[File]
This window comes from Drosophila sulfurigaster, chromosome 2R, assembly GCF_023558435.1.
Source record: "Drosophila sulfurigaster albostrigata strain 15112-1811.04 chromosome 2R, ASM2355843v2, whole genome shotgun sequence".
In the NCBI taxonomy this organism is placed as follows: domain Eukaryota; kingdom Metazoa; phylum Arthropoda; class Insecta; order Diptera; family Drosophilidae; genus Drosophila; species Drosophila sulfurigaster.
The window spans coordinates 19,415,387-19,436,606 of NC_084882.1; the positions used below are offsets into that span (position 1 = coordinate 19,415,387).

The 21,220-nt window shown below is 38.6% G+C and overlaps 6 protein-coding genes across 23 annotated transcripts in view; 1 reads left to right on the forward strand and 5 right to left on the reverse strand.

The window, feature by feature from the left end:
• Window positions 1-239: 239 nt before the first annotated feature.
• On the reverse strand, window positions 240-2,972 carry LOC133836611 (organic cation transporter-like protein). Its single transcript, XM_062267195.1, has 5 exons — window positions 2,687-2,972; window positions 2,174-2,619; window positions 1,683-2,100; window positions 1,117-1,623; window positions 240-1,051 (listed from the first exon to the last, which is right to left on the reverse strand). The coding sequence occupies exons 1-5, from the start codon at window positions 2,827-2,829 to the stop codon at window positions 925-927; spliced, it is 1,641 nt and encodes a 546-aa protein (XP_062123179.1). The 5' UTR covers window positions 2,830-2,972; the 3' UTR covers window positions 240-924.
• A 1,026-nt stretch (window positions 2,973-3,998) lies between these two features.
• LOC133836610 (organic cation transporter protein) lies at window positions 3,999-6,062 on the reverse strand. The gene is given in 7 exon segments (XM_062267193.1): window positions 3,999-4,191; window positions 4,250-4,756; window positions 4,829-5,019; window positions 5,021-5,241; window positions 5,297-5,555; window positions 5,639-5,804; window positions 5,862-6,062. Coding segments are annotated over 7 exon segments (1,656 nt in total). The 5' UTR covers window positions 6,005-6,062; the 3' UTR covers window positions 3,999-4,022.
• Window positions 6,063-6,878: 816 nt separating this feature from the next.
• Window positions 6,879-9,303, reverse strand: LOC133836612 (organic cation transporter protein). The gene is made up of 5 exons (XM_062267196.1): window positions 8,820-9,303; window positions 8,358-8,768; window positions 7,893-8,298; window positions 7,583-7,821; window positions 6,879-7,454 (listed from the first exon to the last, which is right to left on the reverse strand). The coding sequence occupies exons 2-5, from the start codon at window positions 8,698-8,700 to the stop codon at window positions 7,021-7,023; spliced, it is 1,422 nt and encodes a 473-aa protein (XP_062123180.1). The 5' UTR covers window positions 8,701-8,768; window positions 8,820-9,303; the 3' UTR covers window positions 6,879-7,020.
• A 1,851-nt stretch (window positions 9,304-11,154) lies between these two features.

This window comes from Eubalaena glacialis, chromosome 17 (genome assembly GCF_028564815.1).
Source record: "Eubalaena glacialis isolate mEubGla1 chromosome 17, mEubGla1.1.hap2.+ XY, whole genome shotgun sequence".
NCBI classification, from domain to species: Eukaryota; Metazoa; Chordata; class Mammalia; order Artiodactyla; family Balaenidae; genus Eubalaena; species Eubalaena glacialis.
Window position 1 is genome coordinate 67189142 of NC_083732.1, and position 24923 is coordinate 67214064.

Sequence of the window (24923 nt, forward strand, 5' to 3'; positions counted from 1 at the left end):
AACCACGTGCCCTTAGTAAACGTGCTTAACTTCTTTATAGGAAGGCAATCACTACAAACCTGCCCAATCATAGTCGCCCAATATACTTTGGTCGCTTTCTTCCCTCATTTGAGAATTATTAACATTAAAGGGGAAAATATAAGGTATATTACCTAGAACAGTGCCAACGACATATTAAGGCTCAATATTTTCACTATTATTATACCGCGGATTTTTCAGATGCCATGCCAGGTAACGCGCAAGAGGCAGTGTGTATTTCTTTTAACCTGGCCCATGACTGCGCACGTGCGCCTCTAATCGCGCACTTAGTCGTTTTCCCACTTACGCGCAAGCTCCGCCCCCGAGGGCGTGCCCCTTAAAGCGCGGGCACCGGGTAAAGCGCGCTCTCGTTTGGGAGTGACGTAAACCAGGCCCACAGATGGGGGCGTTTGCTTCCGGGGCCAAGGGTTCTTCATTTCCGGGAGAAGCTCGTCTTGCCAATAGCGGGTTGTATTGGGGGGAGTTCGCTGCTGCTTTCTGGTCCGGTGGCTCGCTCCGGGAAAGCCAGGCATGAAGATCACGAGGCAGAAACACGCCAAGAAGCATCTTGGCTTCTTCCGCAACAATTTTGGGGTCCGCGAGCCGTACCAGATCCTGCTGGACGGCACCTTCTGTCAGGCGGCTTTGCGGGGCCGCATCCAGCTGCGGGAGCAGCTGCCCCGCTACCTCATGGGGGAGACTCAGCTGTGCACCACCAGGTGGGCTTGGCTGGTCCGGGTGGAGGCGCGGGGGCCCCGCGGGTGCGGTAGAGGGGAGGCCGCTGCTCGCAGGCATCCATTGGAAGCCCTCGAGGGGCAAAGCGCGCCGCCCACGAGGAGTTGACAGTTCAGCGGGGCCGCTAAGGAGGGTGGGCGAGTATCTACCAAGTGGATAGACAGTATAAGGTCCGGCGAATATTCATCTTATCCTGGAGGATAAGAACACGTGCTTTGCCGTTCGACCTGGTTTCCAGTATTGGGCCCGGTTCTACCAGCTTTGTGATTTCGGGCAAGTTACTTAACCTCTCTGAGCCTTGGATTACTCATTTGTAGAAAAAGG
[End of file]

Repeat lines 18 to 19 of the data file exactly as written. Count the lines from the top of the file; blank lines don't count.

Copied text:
Sequence of the window (24923 nt, forward strand, 5' to 3'; positions counted from 1 at the left end):
AACCACGTGCCCTTAGTAAACGTGCTTAACTTCTTTATAGGAAGGCAATCACTACAAACCTGCCCAATCATAGTCGCCCAATATACTTTGGTCGCTTTCTTCCCTCATTTGAGAATTATTAACATTAAAGGGGAAAATATAAGGTATATTACCTAGAACAGTGCCAACGACATATTAAGGCTCAATATTTTCACTATTATTATACCGCGGATTTTTCAGATGCCATGCCAGGTAACGCGCAAGAGGCAGTGTGTATTTCTTTTAACCTGGCCCATGACTGCGCACGTGCGCCTCTAATCGCGCACTTAGTCGTTTTCCCACTTACGCGCAAGCTCCGCCCCCGAGGGCGTGCCCCTTAAAGCGCGGGCACCGGGTAAAGCGCGCTCTCGTTTGGGAGTGACGTAAACCAGGCCCACAGATGGGGGCGTTTGCTTCCGGGGCCAAGGGTTCTTCATTTCCGGGAGAAGCTCGTCTTGCCAATAGCGGGTTGTATTGGGGGGAGTTCGCTGCTGCTTTCTGGTCCGGTGGCTCGCTCCGGGAAAGCCAGGCATGAAGATCACGAGGCAGAAACACGCCAAGAAGCATCTTGGCTTCTTCCGCAACAATTTTGGGGTCCGCGAGCCGTACCAGATCCTGCTGGACGGCACCTTCTGTCAGGCGGCTTTGCGGGGCCGCATCCAGCTGCGGGAGCAGCTGCCCCGCTACCTCATGGGGGAGACTCAGCTGTGCACCACCAGGTGGGCTTGGCTGGTCCGGGTGGAGGCGCGGGGGCCCCGCGGGTGCGGTAGAGGGGAGGCCGCTGCTCGCAGGCATCCATTGGAAGCCCTCGAGGGGCAAAGCGCGCCGCCCACGAGGAGTTGACAGTTCAGCGGGGCCGCTAAGGAGGGTGGGCGAGTATCTACCAAGTGGATAGACAGTATAAGGTCCGGCGAATATTCATCTTATCCTGGAGGATAAGAACACGTGCTTTGCCGTTCGACCTGGTTTCCAGTATTGGGCCCGGTTCTACCAGCTTTGTGATTTCGGGCAAGTTACTTAACCTCTCTGAGCCTTGGATTACTCATTTGTAGAAAAAGG